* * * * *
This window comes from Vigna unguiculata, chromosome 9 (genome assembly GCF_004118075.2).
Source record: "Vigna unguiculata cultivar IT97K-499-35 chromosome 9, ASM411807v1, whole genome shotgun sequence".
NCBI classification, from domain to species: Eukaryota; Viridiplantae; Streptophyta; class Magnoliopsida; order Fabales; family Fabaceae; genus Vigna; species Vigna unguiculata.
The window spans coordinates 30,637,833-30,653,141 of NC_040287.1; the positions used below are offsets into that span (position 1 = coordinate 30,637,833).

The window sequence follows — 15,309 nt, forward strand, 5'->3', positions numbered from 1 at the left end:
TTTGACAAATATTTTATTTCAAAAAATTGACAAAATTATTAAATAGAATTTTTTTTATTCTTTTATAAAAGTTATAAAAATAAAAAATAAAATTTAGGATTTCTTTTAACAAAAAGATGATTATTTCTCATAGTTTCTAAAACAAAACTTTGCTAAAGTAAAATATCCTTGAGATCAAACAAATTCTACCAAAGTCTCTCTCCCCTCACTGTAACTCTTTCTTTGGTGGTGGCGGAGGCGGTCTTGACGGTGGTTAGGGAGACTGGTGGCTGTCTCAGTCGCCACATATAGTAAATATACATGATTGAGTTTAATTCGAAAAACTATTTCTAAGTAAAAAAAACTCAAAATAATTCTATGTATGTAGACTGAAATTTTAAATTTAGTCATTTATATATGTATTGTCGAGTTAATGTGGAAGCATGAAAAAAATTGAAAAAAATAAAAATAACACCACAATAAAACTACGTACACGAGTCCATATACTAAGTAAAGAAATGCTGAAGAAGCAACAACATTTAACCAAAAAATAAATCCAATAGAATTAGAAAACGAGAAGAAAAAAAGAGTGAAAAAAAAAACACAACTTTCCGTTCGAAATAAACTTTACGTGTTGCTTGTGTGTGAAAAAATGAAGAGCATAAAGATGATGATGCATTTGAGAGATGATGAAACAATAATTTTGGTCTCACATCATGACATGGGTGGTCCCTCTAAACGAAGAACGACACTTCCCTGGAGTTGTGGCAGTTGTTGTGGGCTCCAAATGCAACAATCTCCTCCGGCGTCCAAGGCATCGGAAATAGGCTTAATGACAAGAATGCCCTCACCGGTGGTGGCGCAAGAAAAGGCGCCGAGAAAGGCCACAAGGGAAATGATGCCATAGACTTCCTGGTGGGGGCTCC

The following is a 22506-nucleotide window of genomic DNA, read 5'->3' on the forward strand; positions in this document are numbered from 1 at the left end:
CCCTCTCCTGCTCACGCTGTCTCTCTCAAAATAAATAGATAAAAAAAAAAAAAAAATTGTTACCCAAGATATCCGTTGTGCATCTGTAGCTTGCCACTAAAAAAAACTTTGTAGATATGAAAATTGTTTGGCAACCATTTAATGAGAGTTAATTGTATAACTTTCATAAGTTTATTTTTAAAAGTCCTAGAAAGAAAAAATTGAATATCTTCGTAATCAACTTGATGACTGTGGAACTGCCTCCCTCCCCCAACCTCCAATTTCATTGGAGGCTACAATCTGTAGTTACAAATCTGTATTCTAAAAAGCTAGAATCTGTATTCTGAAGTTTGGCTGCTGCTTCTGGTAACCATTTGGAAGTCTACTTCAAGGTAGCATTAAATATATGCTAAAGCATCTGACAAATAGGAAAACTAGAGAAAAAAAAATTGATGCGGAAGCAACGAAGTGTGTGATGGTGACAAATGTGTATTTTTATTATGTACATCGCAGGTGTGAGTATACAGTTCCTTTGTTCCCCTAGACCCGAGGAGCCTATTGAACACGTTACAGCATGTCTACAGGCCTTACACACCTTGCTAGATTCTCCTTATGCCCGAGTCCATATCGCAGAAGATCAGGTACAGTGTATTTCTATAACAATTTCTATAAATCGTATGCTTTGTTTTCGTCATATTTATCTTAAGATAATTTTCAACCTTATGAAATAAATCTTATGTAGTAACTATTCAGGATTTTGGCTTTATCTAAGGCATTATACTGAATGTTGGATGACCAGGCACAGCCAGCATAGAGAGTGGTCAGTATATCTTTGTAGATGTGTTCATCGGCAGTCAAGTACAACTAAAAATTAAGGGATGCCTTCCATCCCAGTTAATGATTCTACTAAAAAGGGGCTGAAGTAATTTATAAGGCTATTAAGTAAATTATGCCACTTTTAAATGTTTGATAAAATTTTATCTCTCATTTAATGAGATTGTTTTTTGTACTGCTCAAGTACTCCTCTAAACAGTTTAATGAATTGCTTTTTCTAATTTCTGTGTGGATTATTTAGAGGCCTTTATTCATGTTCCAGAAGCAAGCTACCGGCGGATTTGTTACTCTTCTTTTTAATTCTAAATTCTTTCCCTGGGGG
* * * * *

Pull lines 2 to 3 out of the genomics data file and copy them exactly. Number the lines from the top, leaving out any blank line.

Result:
Source record: "Vigna unguiculata cultivar IT97K-499-35 chromosome 9, ASM411807v1, whole genome shotgun sequence".
NCBI classification, from domain to species: Eukaryota; Viridiplantae; Streptophyta; class Magnoliopsida; order Fabales; family Fabaceae; genus Vigna; species Vigna unguiculata.